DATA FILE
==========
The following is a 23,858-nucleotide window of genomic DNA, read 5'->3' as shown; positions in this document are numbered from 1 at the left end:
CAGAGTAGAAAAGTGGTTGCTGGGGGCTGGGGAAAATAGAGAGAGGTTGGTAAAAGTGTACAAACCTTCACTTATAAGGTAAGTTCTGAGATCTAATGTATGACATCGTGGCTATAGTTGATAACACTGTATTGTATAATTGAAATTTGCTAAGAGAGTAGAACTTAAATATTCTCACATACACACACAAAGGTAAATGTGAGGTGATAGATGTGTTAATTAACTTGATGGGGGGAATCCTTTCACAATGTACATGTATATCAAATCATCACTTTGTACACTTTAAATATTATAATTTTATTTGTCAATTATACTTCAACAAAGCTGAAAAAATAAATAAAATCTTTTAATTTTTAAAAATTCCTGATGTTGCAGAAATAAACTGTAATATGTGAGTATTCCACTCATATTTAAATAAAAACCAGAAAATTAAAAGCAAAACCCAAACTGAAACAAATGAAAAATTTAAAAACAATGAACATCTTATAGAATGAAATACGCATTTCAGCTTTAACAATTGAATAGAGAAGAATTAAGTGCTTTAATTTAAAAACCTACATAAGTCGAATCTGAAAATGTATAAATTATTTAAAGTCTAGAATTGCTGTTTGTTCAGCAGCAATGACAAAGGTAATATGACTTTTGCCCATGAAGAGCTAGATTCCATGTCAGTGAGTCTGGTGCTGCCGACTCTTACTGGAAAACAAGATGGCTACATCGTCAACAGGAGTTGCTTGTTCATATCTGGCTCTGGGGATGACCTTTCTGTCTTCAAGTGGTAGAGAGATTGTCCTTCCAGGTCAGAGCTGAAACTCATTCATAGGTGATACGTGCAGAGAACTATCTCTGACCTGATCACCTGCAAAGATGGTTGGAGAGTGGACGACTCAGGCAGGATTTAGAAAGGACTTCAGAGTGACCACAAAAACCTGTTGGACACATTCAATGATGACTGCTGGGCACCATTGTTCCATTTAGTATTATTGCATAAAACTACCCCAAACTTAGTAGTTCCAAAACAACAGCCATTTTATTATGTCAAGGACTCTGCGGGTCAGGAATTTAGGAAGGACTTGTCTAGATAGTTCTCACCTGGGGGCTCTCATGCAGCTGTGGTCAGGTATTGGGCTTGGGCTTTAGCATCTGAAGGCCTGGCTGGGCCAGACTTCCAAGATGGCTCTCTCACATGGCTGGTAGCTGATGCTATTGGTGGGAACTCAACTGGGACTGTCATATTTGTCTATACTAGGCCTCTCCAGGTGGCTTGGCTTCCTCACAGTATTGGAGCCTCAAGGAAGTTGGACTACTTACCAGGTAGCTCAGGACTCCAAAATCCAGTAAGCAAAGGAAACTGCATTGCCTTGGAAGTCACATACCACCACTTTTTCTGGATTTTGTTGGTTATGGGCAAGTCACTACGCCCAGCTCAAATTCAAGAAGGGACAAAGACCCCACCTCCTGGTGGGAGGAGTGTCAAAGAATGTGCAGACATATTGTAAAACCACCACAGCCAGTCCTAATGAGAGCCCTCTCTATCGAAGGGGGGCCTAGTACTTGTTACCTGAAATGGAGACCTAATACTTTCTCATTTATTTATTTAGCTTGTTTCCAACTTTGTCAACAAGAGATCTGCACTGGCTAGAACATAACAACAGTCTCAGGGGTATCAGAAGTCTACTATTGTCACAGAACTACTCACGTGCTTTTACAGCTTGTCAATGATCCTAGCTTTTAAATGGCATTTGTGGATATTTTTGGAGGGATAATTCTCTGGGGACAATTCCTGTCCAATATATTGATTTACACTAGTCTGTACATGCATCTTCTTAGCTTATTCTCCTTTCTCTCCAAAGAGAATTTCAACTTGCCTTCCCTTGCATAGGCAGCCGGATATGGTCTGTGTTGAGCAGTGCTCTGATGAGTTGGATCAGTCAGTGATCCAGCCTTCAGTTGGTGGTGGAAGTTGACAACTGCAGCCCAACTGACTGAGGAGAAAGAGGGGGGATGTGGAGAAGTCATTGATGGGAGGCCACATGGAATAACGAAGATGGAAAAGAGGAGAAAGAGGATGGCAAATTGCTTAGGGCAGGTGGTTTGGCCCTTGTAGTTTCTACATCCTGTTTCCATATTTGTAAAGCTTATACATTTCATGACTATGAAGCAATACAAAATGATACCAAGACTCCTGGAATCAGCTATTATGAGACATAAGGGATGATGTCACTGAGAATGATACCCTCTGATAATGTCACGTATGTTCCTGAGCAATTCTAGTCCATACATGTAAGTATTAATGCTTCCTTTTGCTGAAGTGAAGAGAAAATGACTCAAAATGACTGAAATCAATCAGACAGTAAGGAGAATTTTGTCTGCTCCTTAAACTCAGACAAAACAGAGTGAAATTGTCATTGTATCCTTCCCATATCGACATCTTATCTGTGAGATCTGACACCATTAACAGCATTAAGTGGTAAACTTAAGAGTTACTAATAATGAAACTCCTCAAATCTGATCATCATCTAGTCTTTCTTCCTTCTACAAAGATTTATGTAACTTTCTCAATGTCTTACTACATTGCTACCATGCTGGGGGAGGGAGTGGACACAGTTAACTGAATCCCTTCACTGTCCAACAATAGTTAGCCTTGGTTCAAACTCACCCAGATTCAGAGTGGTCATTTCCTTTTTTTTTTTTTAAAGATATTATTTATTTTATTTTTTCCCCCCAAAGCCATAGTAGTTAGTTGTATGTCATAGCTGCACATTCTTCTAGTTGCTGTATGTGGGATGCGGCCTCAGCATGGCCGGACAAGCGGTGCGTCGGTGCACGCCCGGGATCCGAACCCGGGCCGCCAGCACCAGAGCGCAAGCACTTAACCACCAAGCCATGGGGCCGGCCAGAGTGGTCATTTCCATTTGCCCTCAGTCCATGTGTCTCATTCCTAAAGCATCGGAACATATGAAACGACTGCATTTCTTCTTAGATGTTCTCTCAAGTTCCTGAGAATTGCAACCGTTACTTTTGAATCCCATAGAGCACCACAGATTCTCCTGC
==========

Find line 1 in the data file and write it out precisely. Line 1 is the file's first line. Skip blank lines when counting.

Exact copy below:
The following is a 23,858-nucleotide window of genomic DNA, read 5'->3' as shown; positions in this document are numbered from 1 at the left end: